Why They Take So Long

April 14, 2010

Students who take too long to earn bachelor's degrees are the frustration of parents, college leaders and policy makers alike -- who see the six-year bachelor's degree (or longer) as being more expensive for all involved, and particularly wasteful when many campuses are bulging due to increased enrollments.

A new study (abstract available here) from the National Bureau of Economic Research suggests that the growth in the length of time needed to earn bachelor's degrees is indeed real and cause for concern. But the study finds that the shift, over recent decades, to longer time-to-degree rates is not uniform across colleges, but is concentrated among students who enroll at less competitive four-year public institutions and at community colleges. Further, the analysis finds likely links between longer time-to-degree rates and resources, both of institutions and of students.

The implication of the study, the authors write, is that those who want students to graduate more promptly need to talk about money. "Our finding of increased stratification in resources among colleges and universities -- both between publics and privates and within the public sector -- suggests that the attenuation of resources at less-selective public universities in particular limits the rate of degree attainment," write the authors, John Bound of the University of Michigan, Michael F. Lovenheim of Cornell University, and Sarah Turner of the University of Virginia.

The authors start by verifying the widely-held view that too many students take longer than people expect (four years) to earn a bachelor's degree. Using databases that track students over time, they write that of those who graduated from high school in 1972, 58 percent of those who eventually earned a bachelor's degree did so within four years of finishing high school, which is what many consider to be "on time." For the class that graduated in 1992, only 44 percent did so. Then the authors examine time-to-degree rates by sector and find relatively little change among private colleges or among top public universities. But among public institutions not considered "top 50," the authors find a contrast.

Among those at the top-ranked publics, 55.5 percent finish in four years. At all other state and local institutions, the share is only 34.7 percent.

This raises the question of why, and the authors explore various options. One theory -- frequently advanced by those who question the goals of having more Americans earn college degrees -- is that those coming into higher education outside of competitive colleges are less well prepared, and so are unable to move ahead in college at expected rates. But the authors find no evidence for this (based either on the courses students have taken before college or on their performance in college), and reject this theory.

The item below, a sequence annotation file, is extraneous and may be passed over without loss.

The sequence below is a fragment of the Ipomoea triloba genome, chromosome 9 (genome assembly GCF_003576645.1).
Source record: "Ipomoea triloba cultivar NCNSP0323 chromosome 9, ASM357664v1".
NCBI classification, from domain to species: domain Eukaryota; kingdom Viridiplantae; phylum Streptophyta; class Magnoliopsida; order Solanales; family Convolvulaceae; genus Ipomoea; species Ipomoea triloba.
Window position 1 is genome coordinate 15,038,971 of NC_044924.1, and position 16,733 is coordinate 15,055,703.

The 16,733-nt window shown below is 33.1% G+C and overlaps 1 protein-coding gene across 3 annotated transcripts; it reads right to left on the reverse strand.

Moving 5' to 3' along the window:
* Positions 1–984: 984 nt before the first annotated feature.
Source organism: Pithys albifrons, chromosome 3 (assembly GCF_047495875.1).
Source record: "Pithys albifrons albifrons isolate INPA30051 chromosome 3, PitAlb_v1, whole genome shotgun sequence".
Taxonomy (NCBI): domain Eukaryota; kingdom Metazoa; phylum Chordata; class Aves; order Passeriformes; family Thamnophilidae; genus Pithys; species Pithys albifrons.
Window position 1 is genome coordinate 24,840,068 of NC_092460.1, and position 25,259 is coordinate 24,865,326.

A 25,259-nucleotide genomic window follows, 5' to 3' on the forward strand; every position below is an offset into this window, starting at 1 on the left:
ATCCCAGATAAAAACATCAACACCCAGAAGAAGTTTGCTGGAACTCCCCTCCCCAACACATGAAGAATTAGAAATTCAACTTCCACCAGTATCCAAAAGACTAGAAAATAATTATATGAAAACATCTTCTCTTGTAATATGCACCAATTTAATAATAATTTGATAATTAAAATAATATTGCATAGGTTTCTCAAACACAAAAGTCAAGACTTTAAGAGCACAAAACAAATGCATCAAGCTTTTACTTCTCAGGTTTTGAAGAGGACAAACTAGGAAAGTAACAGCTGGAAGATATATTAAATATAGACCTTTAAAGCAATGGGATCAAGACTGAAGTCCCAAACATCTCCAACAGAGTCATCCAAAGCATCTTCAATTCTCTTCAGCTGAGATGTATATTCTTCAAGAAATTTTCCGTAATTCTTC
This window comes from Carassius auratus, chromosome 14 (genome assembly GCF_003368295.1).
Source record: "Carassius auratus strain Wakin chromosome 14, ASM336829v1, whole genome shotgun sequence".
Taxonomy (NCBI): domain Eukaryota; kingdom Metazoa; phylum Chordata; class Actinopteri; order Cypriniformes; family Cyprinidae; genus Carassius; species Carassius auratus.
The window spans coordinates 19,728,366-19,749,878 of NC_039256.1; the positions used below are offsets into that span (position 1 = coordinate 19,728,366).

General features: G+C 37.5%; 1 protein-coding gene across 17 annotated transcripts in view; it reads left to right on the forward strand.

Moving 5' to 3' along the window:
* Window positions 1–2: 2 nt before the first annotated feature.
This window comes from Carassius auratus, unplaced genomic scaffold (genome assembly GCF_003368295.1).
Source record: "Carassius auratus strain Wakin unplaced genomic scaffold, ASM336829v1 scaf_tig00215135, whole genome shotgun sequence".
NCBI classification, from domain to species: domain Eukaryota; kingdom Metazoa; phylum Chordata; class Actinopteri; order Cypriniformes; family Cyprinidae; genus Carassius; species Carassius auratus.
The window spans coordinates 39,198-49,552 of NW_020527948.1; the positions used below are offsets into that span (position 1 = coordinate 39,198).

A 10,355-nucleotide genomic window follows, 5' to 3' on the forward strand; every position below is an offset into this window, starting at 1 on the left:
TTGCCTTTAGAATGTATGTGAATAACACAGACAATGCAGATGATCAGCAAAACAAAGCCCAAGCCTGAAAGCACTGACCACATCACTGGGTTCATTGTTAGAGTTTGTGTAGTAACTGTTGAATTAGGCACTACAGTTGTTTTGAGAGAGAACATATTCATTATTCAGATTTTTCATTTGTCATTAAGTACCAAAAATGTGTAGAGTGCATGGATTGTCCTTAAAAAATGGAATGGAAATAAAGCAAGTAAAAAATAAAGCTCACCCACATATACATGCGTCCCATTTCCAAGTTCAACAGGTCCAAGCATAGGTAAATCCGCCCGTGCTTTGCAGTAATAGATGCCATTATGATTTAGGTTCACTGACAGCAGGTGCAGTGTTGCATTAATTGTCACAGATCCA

They do find evidence of links between various measures of resources and time to degree. For example, while acknowledging that any one resource measure may be imperfect, they examine student-to-faculty ratios. During the period studied, student-faculty ratios increased overall in public institutions from 25.5 to 29.8 to 1. But at the top 50 institutions (and at private colleges), the ratios decreased, meaning that the increase everywhere else was larger. Other measures as well, the authors write, suggest that the institutions that have preserved time-to-degree rates are those with relatively more resources.

As another illustration of the resource impact, the authors focus on states that experienced enrollment increases. Given that state appropriations frequently (and consistently in recent years) have lagged such increases, they speculate that enrollment increases decrease resources per student, and thus could increase time to degree. And that's what they find: For every 1 percent increase in a state's population of 18-year-olds, time to degree increases by 0.71 years. For those outside the top 50 institutions, the increase is greater -- 1.11 years -- again suggesting that states find ways to provide more to the more competitive institutions.

Resource gaps also extend to the students at the different types of institutions -- with those outside of the elite institutions more likely to work longer hours in jobs, limiting the time they can devote to their educations.

"The sum total of our evidence points strongly toward the central role of declines in both personal and institutional resources available to students in explaining the increases in time to baccalaureate degree in the U.S.," the authors conclude. "That these increases are concentrated among students attending public colleges and universities outside the most selective few suggests a need for more attention to how these institutions adjust to budget constraints and student demand and how students at these colleges finance higher education."



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